In this section
Telemetry is an observation tool that allows continuous ECG, RR, SpO2 monitoring while the patient remains active without the restriction of being attached to a bedside cardiac monitor. The patient group requiring telemetry are children diagnosed with a known/unknown arrhythmia, children at risk of an arrhythmia, or children anticipated to be at risk of sudden cardiac deterioration. Telemetry is not a replacement for patient visualisation and assessment. Telemetry accuracy relies on skin preparation, electrode and lead placement, equipment maintenance, patient monitoring and education. Studies have shown that with appropriate education to the patient and family, patient safety is improved and anxiety associated with monitoring is reduced. Nurses who are able to identify ECG abnormalities are in prime position to prompt immediate action and lessen patient complications.
To guide safe and competent nursing and medical practice associated with the use of cardiac telemetry monitoring.
Patients should be assessed daily for the appropriateness of cardiac telemetry. Acutely unwell patients at risk of life-threatening arrhythmias should be on strict bed rest and continuously monitored on the bedside monitor and close to emergency equipment. The AUM will be involved in all aspects of care, from patient assessment and daily reviews for appropriateness of telemetry. Patients aged 2 years and less are not recommended for telemetry. The size of the electrodes are generally too big for patients this age, and this can cause incorrect readings and problems with skin integrity. The algorithm is not strong enough to support infants and neonates (as directed by Philips).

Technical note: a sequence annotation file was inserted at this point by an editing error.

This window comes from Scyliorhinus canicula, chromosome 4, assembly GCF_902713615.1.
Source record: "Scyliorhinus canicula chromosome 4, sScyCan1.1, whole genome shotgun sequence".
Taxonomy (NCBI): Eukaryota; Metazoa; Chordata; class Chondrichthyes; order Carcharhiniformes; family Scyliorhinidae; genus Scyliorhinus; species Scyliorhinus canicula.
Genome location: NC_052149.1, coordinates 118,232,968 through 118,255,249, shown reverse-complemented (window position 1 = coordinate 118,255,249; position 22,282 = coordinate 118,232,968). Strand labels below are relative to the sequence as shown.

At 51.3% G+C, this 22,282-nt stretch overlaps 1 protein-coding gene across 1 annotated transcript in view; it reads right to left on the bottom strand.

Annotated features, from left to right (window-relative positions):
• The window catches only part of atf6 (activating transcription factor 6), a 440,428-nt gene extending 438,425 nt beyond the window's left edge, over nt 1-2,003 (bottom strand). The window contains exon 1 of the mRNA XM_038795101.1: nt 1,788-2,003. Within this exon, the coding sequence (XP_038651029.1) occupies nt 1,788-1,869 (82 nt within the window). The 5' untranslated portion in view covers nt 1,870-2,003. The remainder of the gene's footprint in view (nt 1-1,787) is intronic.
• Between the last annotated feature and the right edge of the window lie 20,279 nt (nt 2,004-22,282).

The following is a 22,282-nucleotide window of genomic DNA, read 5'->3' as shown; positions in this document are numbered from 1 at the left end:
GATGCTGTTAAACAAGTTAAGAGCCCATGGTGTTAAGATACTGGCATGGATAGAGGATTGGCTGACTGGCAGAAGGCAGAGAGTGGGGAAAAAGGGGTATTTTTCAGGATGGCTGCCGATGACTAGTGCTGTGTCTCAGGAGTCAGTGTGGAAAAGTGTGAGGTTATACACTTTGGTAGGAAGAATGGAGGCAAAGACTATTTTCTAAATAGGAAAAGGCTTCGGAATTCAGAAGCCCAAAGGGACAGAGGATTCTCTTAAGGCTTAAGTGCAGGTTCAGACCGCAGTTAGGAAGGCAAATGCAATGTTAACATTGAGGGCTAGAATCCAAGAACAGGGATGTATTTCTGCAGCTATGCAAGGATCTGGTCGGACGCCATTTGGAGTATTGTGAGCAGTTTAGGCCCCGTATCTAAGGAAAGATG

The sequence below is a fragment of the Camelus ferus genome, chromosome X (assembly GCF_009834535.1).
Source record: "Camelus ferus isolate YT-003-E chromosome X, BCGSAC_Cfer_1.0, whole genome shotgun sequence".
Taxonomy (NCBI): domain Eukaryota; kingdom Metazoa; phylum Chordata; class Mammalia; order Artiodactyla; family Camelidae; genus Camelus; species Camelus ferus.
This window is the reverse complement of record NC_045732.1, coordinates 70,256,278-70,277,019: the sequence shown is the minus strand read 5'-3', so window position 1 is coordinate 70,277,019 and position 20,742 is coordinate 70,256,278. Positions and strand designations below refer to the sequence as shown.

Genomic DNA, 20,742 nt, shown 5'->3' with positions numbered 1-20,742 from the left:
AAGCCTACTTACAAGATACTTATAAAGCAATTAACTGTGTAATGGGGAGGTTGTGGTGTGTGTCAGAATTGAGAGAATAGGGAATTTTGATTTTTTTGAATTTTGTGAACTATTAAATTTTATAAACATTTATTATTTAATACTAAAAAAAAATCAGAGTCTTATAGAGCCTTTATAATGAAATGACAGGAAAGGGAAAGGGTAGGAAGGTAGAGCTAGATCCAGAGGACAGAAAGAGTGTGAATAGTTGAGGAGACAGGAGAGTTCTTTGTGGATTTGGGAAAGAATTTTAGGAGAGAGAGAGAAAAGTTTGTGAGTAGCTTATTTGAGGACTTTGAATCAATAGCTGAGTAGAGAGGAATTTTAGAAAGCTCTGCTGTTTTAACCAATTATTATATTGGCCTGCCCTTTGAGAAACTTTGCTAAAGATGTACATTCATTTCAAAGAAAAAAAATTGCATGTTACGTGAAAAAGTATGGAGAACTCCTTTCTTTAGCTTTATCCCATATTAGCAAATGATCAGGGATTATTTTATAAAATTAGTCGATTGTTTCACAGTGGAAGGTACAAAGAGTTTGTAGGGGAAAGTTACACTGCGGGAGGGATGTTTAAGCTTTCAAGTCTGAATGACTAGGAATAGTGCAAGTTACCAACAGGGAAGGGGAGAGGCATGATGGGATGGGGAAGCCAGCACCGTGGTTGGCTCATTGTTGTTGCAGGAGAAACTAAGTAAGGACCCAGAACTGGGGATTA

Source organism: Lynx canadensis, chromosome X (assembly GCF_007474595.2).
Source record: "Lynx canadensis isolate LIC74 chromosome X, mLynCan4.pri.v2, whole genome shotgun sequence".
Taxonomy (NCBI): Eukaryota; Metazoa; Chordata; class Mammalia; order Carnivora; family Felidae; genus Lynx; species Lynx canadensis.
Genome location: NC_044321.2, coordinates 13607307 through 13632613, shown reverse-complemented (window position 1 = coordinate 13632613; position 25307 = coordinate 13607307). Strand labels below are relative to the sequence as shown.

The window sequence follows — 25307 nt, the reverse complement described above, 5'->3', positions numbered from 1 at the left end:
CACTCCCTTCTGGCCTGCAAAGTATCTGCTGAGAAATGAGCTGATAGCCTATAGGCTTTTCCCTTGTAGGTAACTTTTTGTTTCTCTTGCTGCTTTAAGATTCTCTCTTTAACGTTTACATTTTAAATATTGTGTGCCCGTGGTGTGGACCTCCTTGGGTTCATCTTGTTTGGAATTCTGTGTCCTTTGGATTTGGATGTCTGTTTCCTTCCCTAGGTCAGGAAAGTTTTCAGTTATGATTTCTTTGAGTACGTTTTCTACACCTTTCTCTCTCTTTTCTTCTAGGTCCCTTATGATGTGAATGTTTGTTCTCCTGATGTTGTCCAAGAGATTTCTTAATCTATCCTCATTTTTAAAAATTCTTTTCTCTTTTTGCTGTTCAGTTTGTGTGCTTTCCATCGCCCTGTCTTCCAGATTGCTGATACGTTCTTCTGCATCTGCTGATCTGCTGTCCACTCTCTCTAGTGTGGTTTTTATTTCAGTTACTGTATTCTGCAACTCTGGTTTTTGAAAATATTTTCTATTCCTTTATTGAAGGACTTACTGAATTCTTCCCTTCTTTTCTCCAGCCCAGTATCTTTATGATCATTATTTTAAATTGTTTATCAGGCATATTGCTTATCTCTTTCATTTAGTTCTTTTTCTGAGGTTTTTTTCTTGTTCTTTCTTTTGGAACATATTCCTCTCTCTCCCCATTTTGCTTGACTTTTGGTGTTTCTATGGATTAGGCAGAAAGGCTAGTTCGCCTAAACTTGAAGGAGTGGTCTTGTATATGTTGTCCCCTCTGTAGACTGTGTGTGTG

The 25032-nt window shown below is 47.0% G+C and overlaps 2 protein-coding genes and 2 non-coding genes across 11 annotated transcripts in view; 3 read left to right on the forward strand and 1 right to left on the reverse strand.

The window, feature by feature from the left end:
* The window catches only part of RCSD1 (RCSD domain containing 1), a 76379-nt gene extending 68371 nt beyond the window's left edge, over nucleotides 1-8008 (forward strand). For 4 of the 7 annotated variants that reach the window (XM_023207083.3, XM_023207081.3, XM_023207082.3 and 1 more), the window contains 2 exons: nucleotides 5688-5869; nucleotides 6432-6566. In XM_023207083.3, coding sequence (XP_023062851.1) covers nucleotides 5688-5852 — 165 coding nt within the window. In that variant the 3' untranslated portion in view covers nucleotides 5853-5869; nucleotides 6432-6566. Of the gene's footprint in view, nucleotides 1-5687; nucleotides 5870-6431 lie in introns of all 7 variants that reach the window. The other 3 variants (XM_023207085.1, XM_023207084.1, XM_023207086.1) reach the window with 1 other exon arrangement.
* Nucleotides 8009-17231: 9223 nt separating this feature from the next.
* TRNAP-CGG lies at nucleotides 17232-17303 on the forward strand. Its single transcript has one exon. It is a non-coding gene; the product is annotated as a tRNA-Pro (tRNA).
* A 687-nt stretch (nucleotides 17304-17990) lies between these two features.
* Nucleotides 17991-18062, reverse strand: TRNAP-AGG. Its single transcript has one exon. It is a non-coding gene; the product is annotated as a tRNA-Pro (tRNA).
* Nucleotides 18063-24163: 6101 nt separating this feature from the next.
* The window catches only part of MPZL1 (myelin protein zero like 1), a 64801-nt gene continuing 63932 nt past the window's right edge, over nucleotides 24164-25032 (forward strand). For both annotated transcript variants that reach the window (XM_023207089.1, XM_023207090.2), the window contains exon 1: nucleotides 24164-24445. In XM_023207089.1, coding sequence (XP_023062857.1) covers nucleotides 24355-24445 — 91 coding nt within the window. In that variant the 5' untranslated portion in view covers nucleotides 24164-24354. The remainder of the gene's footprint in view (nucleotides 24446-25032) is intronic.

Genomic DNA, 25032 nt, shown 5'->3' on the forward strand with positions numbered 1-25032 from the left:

Indications for telemetry include, in consultation with cardiology team, but not limited to;
For every patient on telemetry – There should be both a daily medical and nursing assessment on the need for continuous cardiac monitoring and this should be documented daily.
Exclusion criteria for telemetry, in consultation with cardiac team;
Identify and intervene in specific paediatric arrhythmias;
Telemetry set up and discontinuation
Ericksen, A. (2011). Telemetry Travels. Healthcare Traveler, 18(10), pg 35-38Estrada et al. (2000). Evaluation of Guidelines for the Use of Telemetry in the Non–Intensive-Care Setting. J med intern med. 15(1), pg 51-55Dresslor .R, Dryer .M, Colletti .C, Mahoney .D, Doorey, A. (2014). Altering Overuse of Cardiac Telemetry in non-intensive care unit settings by hardwiring the use of American Heart Association Guidelines. JAMA intern med, 174(11), pg 1852-1854Ivonye. C, Ohuabunwo. C, Henriques-Forsythe. M, Uma. J, Kamuguisha .L, Olejeme .K, Onwuanyi .A (2010). Evaluation of telemetry utilization, policy, and outcomes in an inner-city academic medical center. Journal of the national medical association, 102(7), pg 598- 605Lee. J, Lamb. P, Rand. E, Ryan. C, Rubal. Optimising Telemetry Utilisation in an Academic Medical Center. B Original Research, 2008, 15(9), pg 435 – 439No author (2008). Dysrhythmia Monitoring. American Association of Critical Care Nurses, 28(5), pg 90-91Philips Healthcare (2020). IntelliVue MX40. YouTube video. https://www.youtube.com/watch?v=wpFvfzqsLRYPhilips Medical Systems (2012). IntelliVue MX40 manual. http://incenter.medical.philips.com/doclib/enc/fetch/2000/4504/577242/577243/577247/582636/582882/MX40_B.0_Service_Guide.pdf%3Fnodeid%3D10668578%26ver
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The development of this nursing guideline was coordinated by Annabelle Santos, CSN Nursing Education and Emily Mohd-Faizal, RN Koala, and approved by the Nursing Clinical Effectiveness Committee. Updated November 2021.